Published In

Environmental Research: Health

Document Type


Publication Date



COVID 19 (Disease) -- United States -- Health Care


While COVID-19 vaccines have been available since December 2020 and efforts have been made to vaccinate the maximum population, a large number of people are continuing to be hesitant, prolonging the pandemic in the US. While most previous studies investigated social, economic, and demographic variables that are associated with COVID-19 vaccine hesitancy, we added ecological and technological variables to better understand the spatial variations of vaccine rates in the contiguous United States using spatial regression and geographically weighted regression (GWR) models. We aim to identify spatially varying social, ecological, and technological factors that are associated with COVID-19 vaccination rates, which can aid in identifying and strengthening the public health system and vaccination programs that can eventually facilitate and overcome vaccination hesitancy. We found six statistically significant predictors; two predictors, % Republican voters (r = 0.507, p < .001) and % Black population (r = −0.360, p < .001) were negatively correlated with the vaccination rates, whereas four remaining predictors, % Population with college degree (r = 0.229, p < 001), NRI Score (r = 0.131, p < .001), % Population with broadband access (r = 0.020, p < 001), and Health facilities per 10 000 population (r = 0.424, p < 001) were positively correlated with the vaccination rates at the county level. GWR results show spatially varying relationships between vaccination rate and explanatory variables, indicating the need for regional-specific public health policy. To achieve widespread vaccination, addressing social, ecological, and technological factors will be essential. We draw particular attention to the spatial variances even among positively and negatively associated factors. This research also calls for a reexamination of existing practices, including vaccination communication and other public health policies, local and national public health organizations, telecommunications agents, and mobilization of resources by the public and private sectors.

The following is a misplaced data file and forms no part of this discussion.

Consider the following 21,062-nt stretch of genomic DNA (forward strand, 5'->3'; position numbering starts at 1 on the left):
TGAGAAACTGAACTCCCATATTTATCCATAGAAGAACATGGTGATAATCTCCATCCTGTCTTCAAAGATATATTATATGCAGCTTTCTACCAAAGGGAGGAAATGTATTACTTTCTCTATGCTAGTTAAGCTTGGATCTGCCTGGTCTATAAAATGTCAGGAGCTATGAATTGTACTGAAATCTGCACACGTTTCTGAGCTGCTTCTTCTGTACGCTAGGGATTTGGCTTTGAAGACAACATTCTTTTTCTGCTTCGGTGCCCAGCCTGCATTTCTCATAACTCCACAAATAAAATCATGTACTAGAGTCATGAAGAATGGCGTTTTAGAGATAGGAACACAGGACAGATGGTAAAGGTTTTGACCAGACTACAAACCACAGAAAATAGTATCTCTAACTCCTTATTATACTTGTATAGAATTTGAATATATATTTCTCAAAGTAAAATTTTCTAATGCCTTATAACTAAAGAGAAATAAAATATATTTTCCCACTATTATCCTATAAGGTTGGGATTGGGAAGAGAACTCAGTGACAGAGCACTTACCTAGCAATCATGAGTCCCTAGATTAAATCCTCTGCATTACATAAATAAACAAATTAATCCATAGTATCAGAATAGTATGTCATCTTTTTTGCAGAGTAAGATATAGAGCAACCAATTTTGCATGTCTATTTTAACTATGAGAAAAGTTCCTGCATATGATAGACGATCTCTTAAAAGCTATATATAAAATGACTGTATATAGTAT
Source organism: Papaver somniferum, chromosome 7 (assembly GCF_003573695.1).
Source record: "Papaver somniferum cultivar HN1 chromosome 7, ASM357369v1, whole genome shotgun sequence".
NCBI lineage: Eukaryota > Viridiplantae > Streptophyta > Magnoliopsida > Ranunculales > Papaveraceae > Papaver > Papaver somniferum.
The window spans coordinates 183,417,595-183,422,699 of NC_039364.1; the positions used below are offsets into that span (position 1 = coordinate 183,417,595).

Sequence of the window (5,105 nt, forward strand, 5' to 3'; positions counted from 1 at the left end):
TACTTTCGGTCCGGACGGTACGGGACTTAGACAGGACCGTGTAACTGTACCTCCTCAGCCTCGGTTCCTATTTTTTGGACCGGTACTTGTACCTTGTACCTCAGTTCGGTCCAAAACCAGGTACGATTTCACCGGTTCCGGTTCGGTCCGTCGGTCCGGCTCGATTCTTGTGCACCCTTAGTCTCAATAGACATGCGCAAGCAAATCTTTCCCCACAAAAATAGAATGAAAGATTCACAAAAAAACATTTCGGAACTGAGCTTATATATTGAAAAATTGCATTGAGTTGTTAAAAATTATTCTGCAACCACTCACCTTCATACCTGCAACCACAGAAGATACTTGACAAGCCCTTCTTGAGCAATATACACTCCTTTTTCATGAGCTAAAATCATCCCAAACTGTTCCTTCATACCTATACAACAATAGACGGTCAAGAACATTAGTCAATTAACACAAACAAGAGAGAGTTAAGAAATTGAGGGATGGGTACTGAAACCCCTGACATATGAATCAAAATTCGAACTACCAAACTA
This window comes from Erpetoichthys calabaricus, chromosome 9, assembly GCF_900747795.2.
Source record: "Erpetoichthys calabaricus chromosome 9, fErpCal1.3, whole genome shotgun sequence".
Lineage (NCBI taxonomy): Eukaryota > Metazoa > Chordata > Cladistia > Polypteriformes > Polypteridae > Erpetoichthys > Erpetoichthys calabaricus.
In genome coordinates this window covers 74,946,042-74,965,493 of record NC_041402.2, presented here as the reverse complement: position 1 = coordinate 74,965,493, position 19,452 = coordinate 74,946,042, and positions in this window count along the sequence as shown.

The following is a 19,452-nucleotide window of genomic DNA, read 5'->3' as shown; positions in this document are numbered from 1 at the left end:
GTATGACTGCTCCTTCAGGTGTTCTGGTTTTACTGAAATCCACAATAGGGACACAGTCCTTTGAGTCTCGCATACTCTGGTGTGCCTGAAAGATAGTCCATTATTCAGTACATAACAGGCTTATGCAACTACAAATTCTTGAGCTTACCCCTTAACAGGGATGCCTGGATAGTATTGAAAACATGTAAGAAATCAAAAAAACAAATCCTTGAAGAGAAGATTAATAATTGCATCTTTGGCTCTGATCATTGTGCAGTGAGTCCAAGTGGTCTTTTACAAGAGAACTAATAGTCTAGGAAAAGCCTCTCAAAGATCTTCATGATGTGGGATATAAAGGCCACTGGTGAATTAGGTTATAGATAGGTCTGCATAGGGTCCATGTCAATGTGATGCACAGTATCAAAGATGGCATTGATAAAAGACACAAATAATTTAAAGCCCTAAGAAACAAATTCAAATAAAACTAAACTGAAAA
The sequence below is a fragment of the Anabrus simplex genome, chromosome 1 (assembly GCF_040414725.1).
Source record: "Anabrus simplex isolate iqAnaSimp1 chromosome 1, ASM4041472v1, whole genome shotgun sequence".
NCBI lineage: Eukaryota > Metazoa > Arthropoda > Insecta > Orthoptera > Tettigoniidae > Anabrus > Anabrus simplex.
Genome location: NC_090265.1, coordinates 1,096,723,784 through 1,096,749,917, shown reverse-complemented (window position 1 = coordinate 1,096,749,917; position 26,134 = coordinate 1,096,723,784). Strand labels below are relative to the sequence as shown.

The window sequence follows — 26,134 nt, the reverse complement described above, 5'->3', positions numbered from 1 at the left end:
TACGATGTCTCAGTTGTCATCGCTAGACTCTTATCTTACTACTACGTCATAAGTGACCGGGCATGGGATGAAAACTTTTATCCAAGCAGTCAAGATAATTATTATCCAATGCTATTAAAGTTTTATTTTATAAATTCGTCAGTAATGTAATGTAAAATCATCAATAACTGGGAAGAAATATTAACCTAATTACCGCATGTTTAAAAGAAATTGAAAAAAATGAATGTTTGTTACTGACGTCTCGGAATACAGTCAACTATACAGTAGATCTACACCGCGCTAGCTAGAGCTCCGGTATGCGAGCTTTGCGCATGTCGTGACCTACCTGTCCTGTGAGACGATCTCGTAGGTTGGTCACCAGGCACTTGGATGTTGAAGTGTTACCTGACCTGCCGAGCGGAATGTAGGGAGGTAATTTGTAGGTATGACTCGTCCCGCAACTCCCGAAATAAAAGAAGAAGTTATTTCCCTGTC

Copyright (c) 2023 The Authors

Creative Commons License

This work is licensed under a Creative Commons Attribution 4.0 International License.

Locate the Document




Persistent Identifier